Our Fragile Moment and the Nuclear Winter

Michael Mann’s Our Fragile Moment: how lessons from the Earth’s past can help us survive the climate crisis (Hachette, New York, 2023) is a climate and geological history of the planet from its beginning. Each chapter examines in some detail times when the earth was in various climatic extremes such as the “hothouse” of the Paleocene-Eocene thermal maximum of 55 million years ago or the “snowball earth” of the Proterozoic era 2 billion years ago, and the lessons we can learn from these events.

For personal reasons the chapter that grabbed my attention was called ‘Mighty Brontosaurus’ which covered the demise of the dinosaurs following an asteroid collision 66 million years ago. Mann wrote that: “there are remarkable parallels indeed between the dinosaur–killing asteroid impact and the Nuclear Winter worries of the 1980s” (p.94). I had been an anti-nuclear activist since the early 1970s but the publicity about a nuclear winter where the dust from a widespread nuclear war blocked out the sunlight certainly increased my activism – making nuclear war and its armaments doubly absurd. The nuclear winter book by Paul Erlich and others The Cold and the Dark (Sidgwick & Jackson, London 1984) came out in December 1983 and the following year I stood as a candidate for the Nuclear Disarmament Party in Gippsland on a platform of publicising the threat of the nuclear winter.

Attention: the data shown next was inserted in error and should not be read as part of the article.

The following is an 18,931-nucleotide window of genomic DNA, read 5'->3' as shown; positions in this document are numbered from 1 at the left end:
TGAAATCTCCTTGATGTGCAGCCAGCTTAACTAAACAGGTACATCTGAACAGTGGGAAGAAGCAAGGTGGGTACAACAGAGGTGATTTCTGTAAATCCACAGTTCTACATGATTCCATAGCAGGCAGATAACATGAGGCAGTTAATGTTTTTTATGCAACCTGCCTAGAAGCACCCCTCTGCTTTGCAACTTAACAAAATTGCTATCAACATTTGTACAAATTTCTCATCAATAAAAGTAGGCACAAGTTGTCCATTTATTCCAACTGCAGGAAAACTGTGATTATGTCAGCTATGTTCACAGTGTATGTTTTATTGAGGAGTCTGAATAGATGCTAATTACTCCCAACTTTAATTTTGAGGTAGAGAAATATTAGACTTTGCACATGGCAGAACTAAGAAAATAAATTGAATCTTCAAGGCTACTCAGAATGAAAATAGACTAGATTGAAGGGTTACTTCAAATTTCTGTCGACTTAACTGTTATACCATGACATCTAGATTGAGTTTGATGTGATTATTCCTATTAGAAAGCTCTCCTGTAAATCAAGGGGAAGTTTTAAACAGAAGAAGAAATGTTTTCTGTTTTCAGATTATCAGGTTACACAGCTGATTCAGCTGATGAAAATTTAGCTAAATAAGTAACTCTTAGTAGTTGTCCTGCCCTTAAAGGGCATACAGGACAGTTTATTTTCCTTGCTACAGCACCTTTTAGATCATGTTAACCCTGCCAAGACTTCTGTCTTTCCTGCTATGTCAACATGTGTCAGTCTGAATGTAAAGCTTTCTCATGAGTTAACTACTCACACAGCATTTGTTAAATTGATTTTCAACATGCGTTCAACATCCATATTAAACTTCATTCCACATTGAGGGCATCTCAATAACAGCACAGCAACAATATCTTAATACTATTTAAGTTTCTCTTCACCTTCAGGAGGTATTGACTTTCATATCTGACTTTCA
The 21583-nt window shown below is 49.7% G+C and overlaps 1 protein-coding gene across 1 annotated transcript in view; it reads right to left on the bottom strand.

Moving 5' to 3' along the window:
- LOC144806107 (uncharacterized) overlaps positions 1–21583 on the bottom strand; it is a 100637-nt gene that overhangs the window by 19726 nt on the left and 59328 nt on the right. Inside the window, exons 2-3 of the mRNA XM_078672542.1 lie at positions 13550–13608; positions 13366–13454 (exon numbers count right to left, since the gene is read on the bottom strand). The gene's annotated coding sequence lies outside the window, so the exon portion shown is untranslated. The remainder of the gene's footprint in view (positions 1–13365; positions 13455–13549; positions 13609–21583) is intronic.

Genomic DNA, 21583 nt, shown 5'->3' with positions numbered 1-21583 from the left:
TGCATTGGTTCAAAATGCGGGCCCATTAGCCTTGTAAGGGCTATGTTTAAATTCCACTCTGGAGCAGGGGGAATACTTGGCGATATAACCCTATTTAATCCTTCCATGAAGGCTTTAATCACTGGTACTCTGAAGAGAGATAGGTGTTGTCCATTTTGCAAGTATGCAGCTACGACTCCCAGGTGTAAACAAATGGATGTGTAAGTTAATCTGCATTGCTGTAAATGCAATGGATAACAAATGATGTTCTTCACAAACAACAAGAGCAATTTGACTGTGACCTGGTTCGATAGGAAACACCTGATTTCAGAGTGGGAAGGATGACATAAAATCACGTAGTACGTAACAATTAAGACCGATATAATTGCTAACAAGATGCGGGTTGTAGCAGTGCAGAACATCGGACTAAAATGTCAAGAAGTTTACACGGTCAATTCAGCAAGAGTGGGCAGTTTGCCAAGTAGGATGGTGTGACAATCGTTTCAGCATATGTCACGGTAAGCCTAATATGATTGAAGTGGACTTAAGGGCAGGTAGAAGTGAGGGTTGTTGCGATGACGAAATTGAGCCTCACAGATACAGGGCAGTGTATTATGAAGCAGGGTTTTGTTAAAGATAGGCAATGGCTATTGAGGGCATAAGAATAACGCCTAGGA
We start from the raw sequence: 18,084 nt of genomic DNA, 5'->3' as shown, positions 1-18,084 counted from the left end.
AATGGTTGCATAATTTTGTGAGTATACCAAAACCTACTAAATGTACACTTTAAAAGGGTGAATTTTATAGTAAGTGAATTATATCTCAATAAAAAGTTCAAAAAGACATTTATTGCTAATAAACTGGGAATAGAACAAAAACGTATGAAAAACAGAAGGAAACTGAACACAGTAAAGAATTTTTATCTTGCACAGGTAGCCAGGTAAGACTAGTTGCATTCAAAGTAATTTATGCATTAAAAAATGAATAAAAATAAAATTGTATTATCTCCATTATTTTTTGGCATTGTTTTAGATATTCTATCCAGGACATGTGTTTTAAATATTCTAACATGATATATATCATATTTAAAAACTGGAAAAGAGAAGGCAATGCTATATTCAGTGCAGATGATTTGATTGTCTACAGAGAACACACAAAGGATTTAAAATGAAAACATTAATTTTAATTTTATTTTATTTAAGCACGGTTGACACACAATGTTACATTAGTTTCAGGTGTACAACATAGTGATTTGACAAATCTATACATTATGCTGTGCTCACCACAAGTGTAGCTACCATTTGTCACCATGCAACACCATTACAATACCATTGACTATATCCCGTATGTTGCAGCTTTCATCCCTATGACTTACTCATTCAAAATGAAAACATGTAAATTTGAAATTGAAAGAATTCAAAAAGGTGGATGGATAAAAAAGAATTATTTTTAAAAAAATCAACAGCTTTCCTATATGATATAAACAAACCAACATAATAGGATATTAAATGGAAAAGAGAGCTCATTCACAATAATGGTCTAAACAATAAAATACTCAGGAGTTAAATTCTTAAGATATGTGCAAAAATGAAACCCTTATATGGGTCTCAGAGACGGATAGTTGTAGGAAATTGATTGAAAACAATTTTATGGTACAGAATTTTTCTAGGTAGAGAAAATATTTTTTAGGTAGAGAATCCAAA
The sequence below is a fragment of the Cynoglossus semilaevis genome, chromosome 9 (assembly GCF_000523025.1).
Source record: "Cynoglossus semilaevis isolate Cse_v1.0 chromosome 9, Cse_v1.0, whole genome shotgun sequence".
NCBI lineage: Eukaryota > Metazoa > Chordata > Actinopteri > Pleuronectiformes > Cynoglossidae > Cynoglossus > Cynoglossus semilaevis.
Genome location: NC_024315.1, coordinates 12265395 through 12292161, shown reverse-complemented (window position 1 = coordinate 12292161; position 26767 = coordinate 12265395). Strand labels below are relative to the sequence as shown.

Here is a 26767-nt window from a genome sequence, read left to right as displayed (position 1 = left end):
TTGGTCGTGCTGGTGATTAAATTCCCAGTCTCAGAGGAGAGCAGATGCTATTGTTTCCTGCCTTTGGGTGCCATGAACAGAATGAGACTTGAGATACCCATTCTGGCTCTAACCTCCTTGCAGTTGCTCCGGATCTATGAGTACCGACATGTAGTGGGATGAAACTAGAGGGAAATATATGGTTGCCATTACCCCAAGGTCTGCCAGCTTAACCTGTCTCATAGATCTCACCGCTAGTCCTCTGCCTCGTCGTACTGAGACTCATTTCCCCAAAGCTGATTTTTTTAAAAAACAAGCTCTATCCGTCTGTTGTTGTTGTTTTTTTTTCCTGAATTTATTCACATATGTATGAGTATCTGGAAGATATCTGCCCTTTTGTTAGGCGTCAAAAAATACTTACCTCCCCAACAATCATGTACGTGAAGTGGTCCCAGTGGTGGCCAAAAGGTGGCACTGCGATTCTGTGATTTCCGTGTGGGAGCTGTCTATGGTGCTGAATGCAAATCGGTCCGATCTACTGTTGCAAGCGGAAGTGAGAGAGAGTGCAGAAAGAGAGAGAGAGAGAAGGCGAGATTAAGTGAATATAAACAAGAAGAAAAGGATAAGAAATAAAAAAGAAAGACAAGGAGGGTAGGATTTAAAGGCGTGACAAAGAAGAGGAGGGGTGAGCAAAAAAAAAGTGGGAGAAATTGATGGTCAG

For the rest of the decade there followed support and work with local PND (People for Nuclear Disarmament) groups. In 1987 friend Barrie Pittock had published Beyond Darkness: Nuclear Winter in Australia and New Zealand (Sun Books, South Melbourne, 1987). Barrie’s lifetime study and work in the CSIRO department of atmospheric physics was on the antithesis of the nuclear winter – climate change – and the same year he was presenting a paper to the Monash University Greenhouse symposium and was later the author of a similar titled work.